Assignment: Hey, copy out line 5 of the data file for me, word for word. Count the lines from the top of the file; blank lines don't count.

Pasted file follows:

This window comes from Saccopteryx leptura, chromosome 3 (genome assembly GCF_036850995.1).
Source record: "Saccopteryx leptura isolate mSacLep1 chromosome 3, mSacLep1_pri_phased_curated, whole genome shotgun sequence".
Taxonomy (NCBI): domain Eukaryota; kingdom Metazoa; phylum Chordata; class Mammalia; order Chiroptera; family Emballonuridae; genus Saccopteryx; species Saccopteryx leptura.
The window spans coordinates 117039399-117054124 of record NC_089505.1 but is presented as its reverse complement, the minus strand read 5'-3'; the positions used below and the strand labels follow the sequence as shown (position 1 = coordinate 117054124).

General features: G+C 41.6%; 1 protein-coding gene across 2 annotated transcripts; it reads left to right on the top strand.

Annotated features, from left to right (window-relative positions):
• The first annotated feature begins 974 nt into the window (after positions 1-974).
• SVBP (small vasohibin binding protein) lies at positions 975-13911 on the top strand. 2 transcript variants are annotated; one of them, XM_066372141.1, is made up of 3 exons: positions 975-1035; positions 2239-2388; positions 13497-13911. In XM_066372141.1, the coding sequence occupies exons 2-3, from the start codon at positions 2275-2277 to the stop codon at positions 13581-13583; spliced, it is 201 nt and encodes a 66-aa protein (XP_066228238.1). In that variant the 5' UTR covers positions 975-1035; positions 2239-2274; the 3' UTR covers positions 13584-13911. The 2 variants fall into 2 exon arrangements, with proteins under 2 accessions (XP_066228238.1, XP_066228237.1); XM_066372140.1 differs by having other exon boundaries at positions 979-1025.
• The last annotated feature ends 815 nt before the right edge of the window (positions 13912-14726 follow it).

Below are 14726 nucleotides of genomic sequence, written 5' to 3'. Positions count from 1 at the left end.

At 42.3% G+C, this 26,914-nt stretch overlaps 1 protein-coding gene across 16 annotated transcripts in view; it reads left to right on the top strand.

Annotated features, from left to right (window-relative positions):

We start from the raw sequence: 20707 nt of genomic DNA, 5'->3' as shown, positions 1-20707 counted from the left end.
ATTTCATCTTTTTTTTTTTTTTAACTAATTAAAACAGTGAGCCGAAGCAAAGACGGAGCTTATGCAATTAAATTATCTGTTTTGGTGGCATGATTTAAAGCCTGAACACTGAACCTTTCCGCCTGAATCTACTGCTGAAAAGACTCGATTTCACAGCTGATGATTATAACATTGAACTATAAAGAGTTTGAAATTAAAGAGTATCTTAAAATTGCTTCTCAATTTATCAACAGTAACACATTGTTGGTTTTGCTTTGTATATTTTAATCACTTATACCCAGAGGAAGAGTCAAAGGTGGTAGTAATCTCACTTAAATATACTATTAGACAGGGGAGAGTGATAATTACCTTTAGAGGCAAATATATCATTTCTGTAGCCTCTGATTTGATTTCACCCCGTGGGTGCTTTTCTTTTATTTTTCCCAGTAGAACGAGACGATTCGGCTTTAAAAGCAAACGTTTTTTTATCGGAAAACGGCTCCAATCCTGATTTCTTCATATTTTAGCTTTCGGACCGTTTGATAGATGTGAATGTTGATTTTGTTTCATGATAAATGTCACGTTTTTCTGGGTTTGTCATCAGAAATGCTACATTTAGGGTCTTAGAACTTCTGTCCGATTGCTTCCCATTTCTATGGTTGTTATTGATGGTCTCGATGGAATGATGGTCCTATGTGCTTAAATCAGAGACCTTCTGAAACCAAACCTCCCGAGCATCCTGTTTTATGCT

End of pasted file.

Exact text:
General features: G+C 41.6%; 1 protein-coding gene across 2 annotated transcripts; it reads left to right on the top strand.